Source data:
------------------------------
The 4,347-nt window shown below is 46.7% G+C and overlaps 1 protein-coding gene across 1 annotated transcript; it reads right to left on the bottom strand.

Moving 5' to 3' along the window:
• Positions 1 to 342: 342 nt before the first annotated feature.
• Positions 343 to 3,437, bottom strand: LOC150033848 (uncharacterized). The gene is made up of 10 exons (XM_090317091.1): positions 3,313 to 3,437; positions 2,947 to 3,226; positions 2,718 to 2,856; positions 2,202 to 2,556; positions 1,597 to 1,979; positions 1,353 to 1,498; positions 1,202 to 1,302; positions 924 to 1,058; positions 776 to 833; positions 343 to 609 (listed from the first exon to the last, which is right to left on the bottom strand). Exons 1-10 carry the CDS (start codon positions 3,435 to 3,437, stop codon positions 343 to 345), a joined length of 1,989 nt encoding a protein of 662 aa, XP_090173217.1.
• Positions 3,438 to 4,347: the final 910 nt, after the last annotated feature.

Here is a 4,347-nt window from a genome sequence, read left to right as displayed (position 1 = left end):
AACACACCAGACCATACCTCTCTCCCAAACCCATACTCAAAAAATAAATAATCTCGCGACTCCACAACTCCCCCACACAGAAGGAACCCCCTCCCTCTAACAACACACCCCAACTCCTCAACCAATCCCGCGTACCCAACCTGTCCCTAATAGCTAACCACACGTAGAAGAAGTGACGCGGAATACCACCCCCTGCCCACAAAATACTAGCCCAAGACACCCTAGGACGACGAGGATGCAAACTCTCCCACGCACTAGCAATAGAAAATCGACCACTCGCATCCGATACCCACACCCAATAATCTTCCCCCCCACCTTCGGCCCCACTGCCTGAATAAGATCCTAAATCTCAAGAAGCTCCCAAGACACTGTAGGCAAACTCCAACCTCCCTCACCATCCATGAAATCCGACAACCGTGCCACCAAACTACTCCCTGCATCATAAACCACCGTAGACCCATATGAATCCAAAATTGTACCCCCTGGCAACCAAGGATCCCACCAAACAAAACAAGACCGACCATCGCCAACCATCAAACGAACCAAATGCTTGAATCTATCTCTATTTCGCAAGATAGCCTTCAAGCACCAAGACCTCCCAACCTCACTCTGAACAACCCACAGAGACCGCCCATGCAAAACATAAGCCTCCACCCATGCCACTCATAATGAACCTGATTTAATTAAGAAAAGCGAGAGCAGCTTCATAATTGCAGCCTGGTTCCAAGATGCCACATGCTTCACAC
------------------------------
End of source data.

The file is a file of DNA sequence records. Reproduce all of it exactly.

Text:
The 4,347-nt window shown below is 46.7% G+C and overlaps 1 protein-coding gene across 1 annotated transcript; it reads right to left on the bottom strand.

Moving 5' to 3' along the window:
• Positions 1 to 342: 342 nt before the first annotated feature.
• Positions 343 to 3,437, bottom strand: LOC150033848 (uncharacterized). The gene is made up of 10 exons (XM_090317091.1): positions 3,313 to 3,437; positions 2,947 to 3,226; positions 2,718 to 2,856; positions 2,202 to 2,556; positions 1,597 to 1,979; positions 1,353 to 1,498; positions 1,202 to 1,302; positions 924 to 1,058; positions 776 to 833; positions 343 to 609 (listed from the first exon to the last, which is right to left on the bottom strand). Exons 1-10 carry the CDS (start codon positions 3,435 to 3,437, stop codon positions 343 to 345), a joined length of 1,989 nt encoding a protein of 662 aa, XP_090173217.1.
• Positions 3,438 to 4,347: the final 910 nt, after the last annotated feature.

Here is a 4,347-nt window from a genome sequence, read left to right as displayed (position 1 = left end):
AACACACCAGACCATACCTCTCTCCCAAACCCATACTCAAAAAATAAATAATCTCGCGACTCCACAACTCCCCCACACAGAAGGAACCCCCTCCCTCTAACAACACACCCCAACTCCTCAACCAATCCCGCGTACCCAACCTGTCCCTAATAGCTAACCACACGTAGAAGAAGTGACGCGGAATACCACCCCCTGCCCACAAAATACTAGCCCAAGACACCCTAGGACGACGAGGATGCAAACTCTCCCACGCACTAGCAATAGAAAATCGACCACTCGCATCCGATACCCACACCCAATAATCTTCCCCCCCACCTTCGGCCCCACTGCCTGAATAAGATCCTAAATCTCAAGAAGCTCCCAAGACACTGTAGGCAAACTCCAACCTCCCTCACCATCCATGAAATCCGACAACCGTGCCACCAAACTACTCCCTGCATCATAAACCACCGTAGACCCATATGAATCCAAAATTGTACCCCCTGGCAACCAAGGATCCCACCAAACAAAACAAGACCGACCATCGCCAACCATCAAACGAACCAAATGCTTGAATCTATCTCTATTTCGCAAGATAGCCTTCAAGCACCAAGACCTCCCAACCTCACTCTGAACAACCCACAGAGACCGCCCATGCAAAACATAAGCCTCCACCCATGCCACTCATAATGAACCTGATTTAATTAAGAAAAGCGAGAGCAGCTTCATAATTGCAGCCTGGTTCCAAGATGCCACATGCTTCACAC